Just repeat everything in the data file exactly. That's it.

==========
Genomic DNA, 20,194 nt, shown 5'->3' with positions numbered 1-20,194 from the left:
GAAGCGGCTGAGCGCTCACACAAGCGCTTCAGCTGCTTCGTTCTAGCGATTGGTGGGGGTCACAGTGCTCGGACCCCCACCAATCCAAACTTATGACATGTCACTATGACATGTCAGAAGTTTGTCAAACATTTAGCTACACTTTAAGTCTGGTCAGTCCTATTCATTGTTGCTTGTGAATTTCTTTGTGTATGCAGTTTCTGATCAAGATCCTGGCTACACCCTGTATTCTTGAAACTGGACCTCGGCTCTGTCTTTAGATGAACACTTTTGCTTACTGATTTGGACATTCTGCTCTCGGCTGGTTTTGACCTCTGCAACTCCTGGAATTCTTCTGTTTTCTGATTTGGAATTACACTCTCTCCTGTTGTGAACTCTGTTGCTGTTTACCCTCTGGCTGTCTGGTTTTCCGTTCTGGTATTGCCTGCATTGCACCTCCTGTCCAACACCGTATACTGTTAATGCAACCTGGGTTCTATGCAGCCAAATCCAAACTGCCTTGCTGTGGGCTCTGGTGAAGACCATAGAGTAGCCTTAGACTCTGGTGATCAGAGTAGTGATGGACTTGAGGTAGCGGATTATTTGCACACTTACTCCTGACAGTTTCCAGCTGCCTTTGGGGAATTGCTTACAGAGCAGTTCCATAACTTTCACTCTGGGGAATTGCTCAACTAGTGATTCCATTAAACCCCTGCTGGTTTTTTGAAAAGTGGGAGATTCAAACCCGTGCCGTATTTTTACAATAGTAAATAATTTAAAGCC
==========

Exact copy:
Genomic DNA, 20,194 nt, shown 5'->3' with positions numbered 1-20,194 from the left:
GAAGCGGCTGAGCGCTCACACAAGCGCTTCAGCTGCTTCGTTCTAGCGATTGGTGGGGGTCACAGTGCTCGGACCCCCACCAATCCAAACTTATGACATGTCACTATGACATGTCAGAAGTTTGTCAAACATTTAGCTACACTTTAAGTCTGGTCAGTCCTATTCATTGTTGCTTGTGAATTTCTTTGTGTATGCAGTTTCTGATCAAGATCCTGGCTACACCCTGTATTCTTGAAACTGGACCTCGGCTCTGTCTTTAGATGAACACTTTTGCTTACTGATTTGGACATTCTGCTCTCGGCTGGTTTTGACCTCTGCAACTCCTGGAATTCTTCTGTTTTCTGATTTGGAATTACACTCTCTCCTGTTGTGAACTCTGTTGCTGTTTACCCTCTGGCTGTCTGGTTTTCCGTTCTGGTATTGCCTGCATTGCACCTCCTGTCCAACACCGTATACTGTTAATGCAACCTGGGTTCTATGCAGCCAAATCCAAACTGCCTTGCTGTGGGCTCTGGTGAAGACCATAGAGTAGCCTTAGACTCTGGTGATCAGAGTAGTGATGGACTTGAGGTAGCGGATTATTTGCACACTTACTCCTGACAGTTTCCAGCTGCCTTTGGGGAATTGCTTACAGAGCAGTTCCATAACTTTCACTCTGGGGAATTGCTCAACTAGTGATTCCATTAAACCCCTGCTGGTTTTTTGAAAAGTGGGAGATTCAAACCCGTGCCGTATTTTTACAATAGTAAATAATTTAAAGCC